Freida McFadden’s The Inmate Is THE Psychological Thriller for Fans of Gripping Twists

How we define guilt determines who’s paying for it. 

the inmate book cover with a chain link background
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  • Photo Credit: Robert Klank / Unsplash

By now, we’re sure you know Freida McFadden; we’ve written about her, everyone else seems to have written about her, and if you haven’t checked out her website, she also writes about herself. And she does it hilariously. 

The Inmate, one of her most popular books and one of our favorites by her, is a twisty psychological thriller that really shows off her brain injury physician background. In it, we meet Brooke Sullivan, who has just become the new nurse practitioner at a maximum-security prison. She’s taught three indispensable rules: 

  1. Treat all prisoners respectfully 
  2. Never reveal any personal information 
  3. Never (ever) become too friendly with the inmates

Unfortunately for Brooke, she broke all three just by walking in the door. 

Nobody knows about her intimate connection to Shane Nelson, one of the most notorious and dangerous inmates in the penitentiary. 

They have no clue that the star-quarterback-turned-murderous-killer was once Brooke’s high school sweetheart. And they certainly are clueless to the fact that her testimony is what put him in there in the first place.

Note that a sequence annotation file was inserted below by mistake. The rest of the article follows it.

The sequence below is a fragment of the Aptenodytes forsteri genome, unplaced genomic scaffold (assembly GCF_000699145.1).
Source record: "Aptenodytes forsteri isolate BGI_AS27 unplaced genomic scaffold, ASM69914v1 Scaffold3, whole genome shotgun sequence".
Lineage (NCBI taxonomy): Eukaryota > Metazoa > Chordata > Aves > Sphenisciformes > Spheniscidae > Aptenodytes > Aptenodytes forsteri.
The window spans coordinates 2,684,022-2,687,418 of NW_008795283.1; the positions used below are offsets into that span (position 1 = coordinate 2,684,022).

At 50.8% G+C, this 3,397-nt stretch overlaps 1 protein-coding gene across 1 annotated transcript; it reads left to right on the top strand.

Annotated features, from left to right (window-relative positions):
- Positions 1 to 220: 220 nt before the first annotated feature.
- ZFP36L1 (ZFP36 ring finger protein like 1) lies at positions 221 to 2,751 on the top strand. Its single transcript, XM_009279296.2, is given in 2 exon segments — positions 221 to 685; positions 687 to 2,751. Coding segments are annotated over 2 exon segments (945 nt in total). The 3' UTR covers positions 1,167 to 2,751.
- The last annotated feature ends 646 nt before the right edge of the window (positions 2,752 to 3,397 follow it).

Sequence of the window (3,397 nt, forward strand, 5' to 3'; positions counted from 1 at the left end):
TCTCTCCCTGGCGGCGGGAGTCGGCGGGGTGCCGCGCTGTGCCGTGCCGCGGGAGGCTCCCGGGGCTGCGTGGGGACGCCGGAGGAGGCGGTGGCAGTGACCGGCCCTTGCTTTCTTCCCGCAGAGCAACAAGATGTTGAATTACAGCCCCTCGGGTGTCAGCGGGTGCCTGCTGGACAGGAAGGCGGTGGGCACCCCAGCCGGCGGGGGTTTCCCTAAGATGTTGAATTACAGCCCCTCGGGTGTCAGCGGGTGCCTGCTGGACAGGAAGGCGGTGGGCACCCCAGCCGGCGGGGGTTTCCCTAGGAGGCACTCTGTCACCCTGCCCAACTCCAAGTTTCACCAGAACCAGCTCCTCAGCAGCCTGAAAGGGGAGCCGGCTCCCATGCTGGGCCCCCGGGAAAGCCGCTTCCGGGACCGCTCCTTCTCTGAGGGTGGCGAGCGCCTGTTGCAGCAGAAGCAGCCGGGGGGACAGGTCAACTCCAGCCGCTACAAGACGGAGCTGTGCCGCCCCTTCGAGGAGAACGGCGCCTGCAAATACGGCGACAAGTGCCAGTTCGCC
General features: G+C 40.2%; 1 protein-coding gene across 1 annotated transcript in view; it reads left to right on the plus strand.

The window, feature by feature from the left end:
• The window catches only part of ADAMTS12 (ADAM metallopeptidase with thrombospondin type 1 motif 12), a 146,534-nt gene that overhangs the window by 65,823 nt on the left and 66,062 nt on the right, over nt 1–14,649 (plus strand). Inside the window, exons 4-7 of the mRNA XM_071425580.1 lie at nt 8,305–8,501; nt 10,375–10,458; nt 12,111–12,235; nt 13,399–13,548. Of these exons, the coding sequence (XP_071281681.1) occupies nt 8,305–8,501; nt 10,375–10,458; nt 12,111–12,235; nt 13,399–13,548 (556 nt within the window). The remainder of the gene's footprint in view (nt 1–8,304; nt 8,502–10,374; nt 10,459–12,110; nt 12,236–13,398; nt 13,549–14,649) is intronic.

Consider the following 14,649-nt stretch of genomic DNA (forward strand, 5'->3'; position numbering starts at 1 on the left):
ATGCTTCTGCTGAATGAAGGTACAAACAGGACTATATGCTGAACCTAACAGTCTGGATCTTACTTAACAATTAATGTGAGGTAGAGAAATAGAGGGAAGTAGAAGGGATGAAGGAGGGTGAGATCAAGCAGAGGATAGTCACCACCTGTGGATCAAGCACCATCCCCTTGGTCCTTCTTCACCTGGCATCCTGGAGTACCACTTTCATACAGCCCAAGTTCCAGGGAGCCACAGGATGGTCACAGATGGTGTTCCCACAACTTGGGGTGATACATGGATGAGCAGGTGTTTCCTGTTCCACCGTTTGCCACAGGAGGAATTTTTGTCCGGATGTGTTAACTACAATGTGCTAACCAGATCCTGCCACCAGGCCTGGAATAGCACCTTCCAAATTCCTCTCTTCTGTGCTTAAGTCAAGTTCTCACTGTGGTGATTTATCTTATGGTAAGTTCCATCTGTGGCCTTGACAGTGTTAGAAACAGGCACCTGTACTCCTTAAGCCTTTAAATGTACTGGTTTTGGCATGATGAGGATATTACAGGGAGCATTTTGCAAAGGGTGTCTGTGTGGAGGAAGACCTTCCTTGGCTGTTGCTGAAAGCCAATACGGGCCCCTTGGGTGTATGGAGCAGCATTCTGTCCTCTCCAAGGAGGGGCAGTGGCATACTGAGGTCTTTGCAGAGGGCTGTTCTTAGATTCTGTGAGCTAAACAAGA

But Shane, of course, knows. And he hasn’t forgotten. 

Check out an excerpt from The Inmate below; it’ll have you locked in faster than you think.




The Inmate: A gripping psychological thriller

By Freida McFadden

Chapter 1


Present Day

As the prison doors slam shut behind me, I question every decision I’ve ever made in my life. 

This is not where I want to be right now. At all. Who wants to be in a maximum-­security penitentiary? I’m going to wager nobody wants that. If you are within these walls, you may have made some poor life choices along the way. 

I sure have. 


A woman in a blue correctional officer’s uniform is looking up at me from behind the glass partition just inside the entrance to the prison. Her eyes are dull and glassy, and she looks like she doesn’t want to be here any more than I do. 

“Brooke Sullivan.” I clear my throat. “I’m supposed to meet with Dorothy Kuntz?”